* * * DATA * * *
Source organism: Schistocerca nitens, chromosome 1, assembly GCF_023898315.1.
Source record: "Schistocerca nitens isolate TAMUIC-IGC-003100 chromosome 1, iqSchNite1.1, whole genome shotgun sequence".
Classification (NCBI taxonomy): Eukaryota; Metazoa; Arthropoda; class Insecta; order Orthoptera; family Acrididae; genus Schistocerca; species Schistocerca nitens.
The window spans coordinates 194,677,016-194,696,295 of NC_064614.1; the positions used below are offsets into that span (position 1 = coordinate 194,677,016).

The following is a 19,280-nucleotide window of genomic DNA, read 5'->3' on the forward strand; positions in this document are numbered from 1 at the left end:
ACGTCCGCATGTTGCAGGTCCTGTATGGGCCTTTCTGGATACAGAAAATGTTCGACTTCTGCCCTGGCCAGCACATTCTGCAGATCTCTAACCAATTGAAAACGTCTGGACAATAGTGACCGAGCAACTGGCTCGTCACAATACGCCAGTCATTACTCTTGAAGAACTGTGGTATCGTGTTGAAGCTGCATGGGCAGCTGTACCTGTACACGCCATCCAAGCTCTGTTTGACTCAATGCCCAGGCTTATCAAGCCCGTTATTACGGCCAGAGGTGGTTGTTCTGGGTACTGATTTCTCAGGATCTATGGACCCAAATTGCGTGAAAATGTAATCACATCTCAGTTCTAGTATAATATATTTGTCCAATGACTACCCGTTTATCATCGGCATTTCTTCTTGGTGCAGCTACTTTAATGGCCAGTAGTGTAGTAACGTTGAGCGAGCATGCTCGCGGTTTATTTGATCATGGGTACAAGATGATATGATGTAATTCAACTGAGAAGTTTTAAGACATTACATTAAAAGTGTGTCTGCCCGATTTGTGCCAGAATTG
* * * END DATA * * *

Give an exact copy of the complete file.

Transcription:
Source organism: Schistocerca nitens, chromosome 1, assembly GCF_023898315.1.
Source record: "Schistocerca nitens isolate TAMUIC-IGC-003100 chromosome 1, iqSchNite1.1, whole genome shotgun sequence".
Classification (NCBI taxonomy): Eukaryota; Metazoa; Arthropoda; class Insecta; order Orthoptera; family Acrididae; genus Schistocerca; species Schistocerca nitens.
The window spans coordinates 194,677,016-194,696,295 of NC_064614.1; the positions used below are offsets into that span (position 1 = coordinate 194,677,016).

The following is a 19,280-nucleotide window of genomic DNA, read 5'->3' on the forward strand; positions in this document are numbered from 1 at the left end:
ACGTCCGCATGTTGCAGGTCCTGTATGGGCCTTTCTGGATACAGAAAATGTTCGACTTCTGCCCTGGCCAGCACATTCTGCAGATCTCTAACCAATTGAAAACGTCTGGACAATAGTGACCGAGCAACTGGCTCGTCACAATACGCCAGTCATTACTCTTGAAGAACTGTGGTATCGTGTTGAAGCTGCATGGGCAGCTGTACCTGTACACGCCATCCAAGCTCTGTTTGACTCAATGCCCAGGCTTATCAAGCCCGTTATTACGGCCAGAGGTGGTTGTTCTGGGTACTGATTTCTCAGGATCTATGGACCCAAATTGCGTGAAAATGTAATCACATCTCAGTTCTAGTATAATATATTTGTCCAATGACTACCCGTTTATCATCGGCATTTCTTCTTGGTGCAGCTACTTTAATGGCCAGTAGTGTAGTAACGTTGAGCGAGCATGCTCGCGGTTTATTTGATCATGGGTACAAGATGATATGATGTAATTCAACTGAGAAGTTTTAAGACATTACATTAAAAGTGTGTCTGCCCGATTTGTGCCAGAATTG